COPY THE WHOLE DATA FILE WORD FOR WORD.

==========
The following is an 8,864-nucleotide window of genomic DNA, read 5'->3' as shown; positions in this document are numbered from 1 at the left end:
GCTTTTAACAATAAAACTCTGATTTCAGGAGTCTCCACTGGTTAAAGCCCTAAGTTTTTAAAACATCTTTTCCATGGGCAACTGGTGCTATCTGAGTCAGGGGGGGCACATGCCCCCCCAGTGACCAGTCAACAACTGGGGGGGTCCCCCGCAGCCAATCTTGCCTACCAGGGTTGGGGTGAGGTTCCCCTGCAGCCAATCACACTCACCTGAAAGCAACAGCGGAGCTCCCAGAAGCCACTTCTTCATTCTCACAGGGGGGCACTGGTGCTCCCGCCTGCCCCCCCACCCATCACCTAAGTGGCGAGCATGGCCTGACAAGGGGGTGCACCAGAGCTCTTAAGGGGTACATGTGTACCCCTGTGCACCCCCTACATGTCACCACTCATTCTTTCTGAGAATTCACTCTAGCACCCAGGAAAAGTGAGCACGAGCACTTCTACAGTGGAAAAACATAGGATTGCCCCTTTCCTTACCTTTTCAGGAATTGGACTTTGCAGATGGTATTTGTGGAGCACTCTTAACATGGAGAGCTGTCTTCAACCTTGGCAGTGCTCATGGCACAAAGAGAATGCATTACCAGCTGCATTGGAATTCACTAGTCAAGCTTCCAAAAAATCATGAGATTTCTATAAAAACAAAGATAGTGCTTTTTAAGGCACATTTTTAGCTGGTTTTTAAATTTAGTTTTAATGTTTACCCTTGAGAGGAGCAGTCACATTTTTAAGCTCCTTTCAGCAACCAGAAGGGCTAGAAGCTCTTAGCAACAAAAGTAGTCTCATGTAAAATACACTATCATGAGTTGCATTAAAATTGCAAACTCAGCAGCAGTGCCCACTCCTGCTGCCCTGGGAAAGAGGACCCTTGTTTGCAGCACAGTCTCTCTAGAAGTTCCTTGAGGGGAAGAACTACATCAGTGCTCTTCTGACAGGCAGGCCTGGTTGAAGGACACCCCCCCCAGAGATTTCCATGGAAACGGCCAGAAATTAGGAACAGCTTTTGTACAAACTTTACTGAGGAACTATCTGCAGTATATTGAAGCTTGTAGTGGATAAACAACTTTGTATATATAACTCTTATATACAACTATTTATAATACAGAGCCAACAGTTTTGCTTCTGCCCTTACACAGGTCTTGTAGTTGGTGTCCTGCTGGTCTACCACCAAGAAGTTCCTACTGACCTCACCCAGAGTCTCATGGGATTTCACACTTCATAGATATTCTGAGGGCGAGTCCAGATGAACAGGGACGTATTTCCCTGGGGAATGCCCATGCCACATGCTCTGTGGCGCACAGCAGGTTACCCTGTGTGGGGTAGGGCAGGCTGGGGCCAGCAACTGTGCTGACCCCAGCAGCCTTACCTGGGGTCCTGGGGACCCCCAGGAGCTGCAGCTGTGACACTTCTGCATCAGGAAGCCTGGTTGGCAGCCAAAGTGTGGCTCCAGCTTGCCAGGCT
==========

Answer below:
The following is an 8,864-nucleotide window of genomic DNA, read 5'->3' as shown; positions in this document are numbered from 1 at the left end:
GCTTTTAACAATAAAACTCTGATTTCAGGAGTCTCCACTGGTTAAAGCCCTAAGTTTTTAAAACATCTTTTCCATGGGCAACTGGTGCTATCTGAGTCAGGGGGGGCACATGCCCCCCCAGTGACCAGTCAACAACTGGGGGGGTCCCCCGCAGCCAATCTTGCCTACCAGGGTTGGGGTGAGGTTCCCCTGCAGCCAATCACACTCACCTGAAAGCAACAGCGGAGCTCCCAGAAGCCACTTCTTCATTCTCACAGGGGGGCACTGGTGCTCCCGCCTGCCCCCCCACCCATCACCTAAGTGGCGAGCATGGCCTGACAAGGGGGTGCACCAGAGCTCTTAAGGGGTACATGTGTACCCCTGTGCACCCCCTACATGTCACCACTCATTCTTTCTGAGAATTCACTCTAGCACCCAGGAAAAGTGAGCACGAGCACTTCTACAGTGGAAAAACATAGGATTGCCCCTTTCCTTACCTTTTCAGGAATTGGACTTTGCAGATGGTATTTGTGGAGCACTCTTAACATGGAGAGCTGTCTTCAACCTTGGCAGTGCTCATGGCACAAAGAGAATGCATTACCAGCTGCATTGGAATTCACTAGTCAAGCTTCCAAAAAATCATGAGATTTCTATAAAAACAAAGATAGTGCTTTTTAAGGCACATTTTTAGCTGGTTTTTAAATTTAGTTTTAATGTTTACCCTTGAGAGGAGCAGTCACATTTTTAAGCTCCTTTCAGCAACCAGAAGGGCTAGAAGCTCTTAGCAACAAAAGTAGTCTCATGTAAAATACACTATCATGAGTTGCATTAAAATTGCAAACTCAGCAGCAGTGCCCACTCCTGCTGCCCTGGGAAAGAGGACCCTTGTTTGCAGCACAGTCTCTCTAGAAGTTCCTTGAGGGGAAGAACTACATCAGTGCTCTTCTGACAGGCAGGCCTGGTTGAAGGACACCCCCCCCAGAGATTTCCATGGAAACGGCCAGAAATTAGGAACAGCTTTTGTACAAACTTTACTGAGGAACTATCTGCAGTATATTGAAGCTTGTAGTGGATAAACAACTTTGTATATATAACTCTTATATACAACTATTTATAATACAGAGCCAACAGTTTTGCTTCTGCCCTTACACAGGTCTTGTAGTTGGTGTCCTGCTGGTCTACCACCAAGAAGTTCCTACTGACCTCACCCAGAGTCTCATGGGATTTCACACTTCATAGATATTCTGAGGGCGAGTCCAGATGAACAGGGACGTATTTCCCTGGGGAATGCCCATGCCACATGCTCTGTGGCGCACAGCAGGTTACCCTGTGTGGGGTAGGGCAGGCTGGGGCCAGCAACTGTGCTGACCCCAGCAGCCTTACCTGGGGTCCTGGGGACCCCCAGGAGCTGCAGCTGTGACACTTCTGCATCAGGAAGCCTGGTTGGCAGCCAAAGTGTGGCTCCAGCTTGCCAGGCT